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Starting over after storm

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Starting over after storm

Post  SewingMom on 5/27/2011, 12:07 pm

We had a terrible storm here about a week after I planted my plants out in the garden. Tornadoes touched down just a few miles from here and the wind and golf ball size hail ruined most of my garden Sad Sad I can't believe this happened after all the time and effort I put into my garden Sad

I live in very north central Illinois (right by the Wisconsin border) - do I even have time to replant? Can I do seeds or do I need to find plants? Most of the plants at the nursery places are sold out because I'm not the only one whose garden was destroyed by the storm. I'd like to do seeds but I'm thinking maybe I should just do the plants or I won't get a harvest at all. From looking in the book it looks like most things are going to need to be planted again as plants. I'm especially interested in finding out about tomatoes.


SewingMom

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Re: Starting over after storm

Post  Furbalsmom on 5/27/2011, 12:25 pm

SewingMom,

It is disheartening when your garden takes a big hit like this after you have worked so hard to get it going. So sorry for the damage to your garden, but at least you and your family are safe.

Tomatoes have such long days to harvest, it is unlikely that you could start from direct seeding this late in the year. Most of us can't start tomatoes by direct seeding even if we have a long growing season. Plants seem your only option for tomatoes this year.

Perhaps you can direct seed beans (bush or pole), summer squash, and cucumbers. Under favorable conditions, these can start producing in as litttle as 8 to 9 weeks after direct seeding.

Keep trying! Good thoughts for you.

Furbalsmom

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Re: Starting over after storm

Post  Lemonie on 5/27/2011, 1:21 pm

We had crazy storms here as well and a got my garden in late...though had started my seeds indoor. However, then the worst "storm" hit after I got everything planted....the dogs thought I was actually putting in a playground w/ buffet Evil or Very Mad Within a few days- most young plants were lost and some were "transplanted" in squares far away. Now the fence is up, pups on a short leash and I've had to buy some and seed others. I know it will be a later harvest- but weather is now cooperating and I think it will be a great bounty when it all comes in. I don't think I could handle waiting too much longer for fresh tomatoes and peppers- so I gave in to buying those plants.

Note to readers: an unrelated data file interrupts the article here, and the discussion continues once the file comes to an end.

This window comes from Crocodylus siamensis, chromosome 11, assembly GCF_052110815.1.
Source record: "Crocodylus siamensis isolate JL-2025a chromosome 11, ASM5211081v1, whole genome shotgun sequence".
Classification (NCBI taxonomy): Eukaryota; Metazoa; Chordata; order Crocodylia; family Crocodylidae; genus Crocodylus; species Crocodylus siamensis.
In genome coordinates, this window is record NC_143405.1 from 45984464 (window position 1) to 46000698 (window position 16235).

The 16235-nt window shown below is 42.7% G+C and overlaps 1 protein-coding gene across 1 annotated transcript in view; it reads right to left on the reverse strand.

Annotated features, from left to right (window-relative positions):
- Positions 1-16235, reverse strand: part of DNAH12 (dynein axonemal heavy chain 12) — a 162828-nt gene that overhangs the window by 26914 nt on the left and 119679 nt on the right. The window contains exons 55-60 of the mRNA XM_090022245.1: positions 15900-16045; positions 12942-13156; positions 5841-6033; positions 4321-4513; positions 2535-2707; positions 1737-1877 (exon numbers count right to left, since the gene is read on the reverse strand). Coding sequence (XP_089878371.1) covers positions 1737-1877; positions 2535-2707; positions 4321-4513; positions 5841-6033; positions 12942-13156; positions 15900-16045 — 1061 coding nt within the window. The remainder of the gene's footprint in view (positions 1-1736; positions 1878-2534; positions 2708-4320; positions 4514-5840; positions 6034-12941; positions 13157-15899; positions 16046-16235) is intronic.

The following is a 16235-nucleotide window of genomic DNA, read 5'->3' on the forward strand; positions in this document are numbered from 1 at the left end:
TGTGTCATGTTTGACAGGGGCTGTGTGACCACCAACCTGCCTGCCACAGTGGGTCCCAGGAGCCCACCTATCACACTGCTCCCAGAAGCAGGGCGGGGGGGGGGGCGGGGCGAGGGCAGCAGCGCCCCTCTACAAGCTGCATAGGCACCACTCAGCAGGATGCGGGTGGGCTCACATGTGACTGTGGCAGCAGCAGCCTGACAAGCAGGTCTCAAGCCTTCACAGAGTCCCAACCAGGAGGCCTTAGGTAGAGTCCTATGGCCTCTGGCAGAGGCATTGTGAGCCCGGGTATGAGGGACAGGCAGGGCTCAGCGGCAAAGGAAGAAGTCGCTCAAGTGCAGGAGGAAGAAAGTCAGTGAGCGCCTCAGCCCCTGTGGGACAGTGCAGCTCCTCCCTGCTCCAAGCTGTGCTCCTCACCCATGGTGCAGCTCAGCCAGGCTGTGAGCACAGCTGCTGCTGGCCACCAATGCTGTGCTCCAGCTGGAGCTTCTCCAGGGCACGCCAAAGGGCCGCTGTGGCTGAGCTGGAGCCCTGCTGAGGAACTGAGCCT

Hope your weather cooperates from here on out and you get to enjoy your garden after all.

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Re: Starting over after storm

Post  walshevak on 5/27/2011, 3:54 pm

When I lived in Fairfax, VA, zone (7a or 6b - never paid any attention then) I usually planted everything on Memorial Day Weekend. Hey, that's right now. Laughing Tomatos, collards and peppers I bought starts, cukes, pole beans, turnips (for greens) were direct seeded. If I remember right, I was harvesting by late July. Not an extensive list but it was what my kids liked to eat. So go for replacement tomatos, pepper and maybe even the cukes, and try seeding some beans. Eggplant would have to be bought as a start.
Kay

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Re: Starting over after storm

Post  fiddleman on 5/27/2011, 5:51 pm

Having just gone through a similar thing, I can sympathize with you 100%, I am so sorry for the loss of your garden and the dreams of an early bountiful harvest.

I would suggest starting the tomato seeds in vermiculite, then transplanting the seedling directly into the garden. You'll still have tomatoes this year, but perhaps a bit later. Given proper conditions (summer temps and water) in my experience you can practically sit in the garden and watch them grow. I just planted my cucumbers, they'll do fine for you. Green peppers may be a bit trickier, but I would still think if you start them by seed in vermiculite and transplant them, they should be okay. In Mel's old book, he would start plants directly in the garden by poking a hole in the soil, nearly filling the hole with vermiculite and placing the seed into the vermiculite and then putting a bit more vermiculite to cover the seed. Perhaps this is a way to accomplish the same thing with out having a bunch of starts in the kitchen windows.

At the very least you can have a fall harvest garden of peas beans broccoli and stuff!

I feel your pain, and hopefully you'll get a great harvest yet out of your garden.

You've paid your dues this year and hopefully it will be perfect growing weather for us all real soon!
Mark

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Re: Starting over after storm

Post  SewingMom on 5/27/2011, 9:53 pm

Thanks for the replies and sympathy. I was sad my garden was ruined but I have farm animals outside and they were fine and my little barn was still standing so that was a relief. I ran to the nursery a little while ago and they did have some plants left. I figured I'd better get over there before the 3-day weekend crowd hit and bought everything. I will plant those and start a few things in vermiculite and see how that goes.

Funny thing was about 2 days before the storm I told my husband I just had a couple more things to plant and then I could just sit back and wait for my veggies to grow and harvest them. Little did I know I was going to have to replant everything lol.

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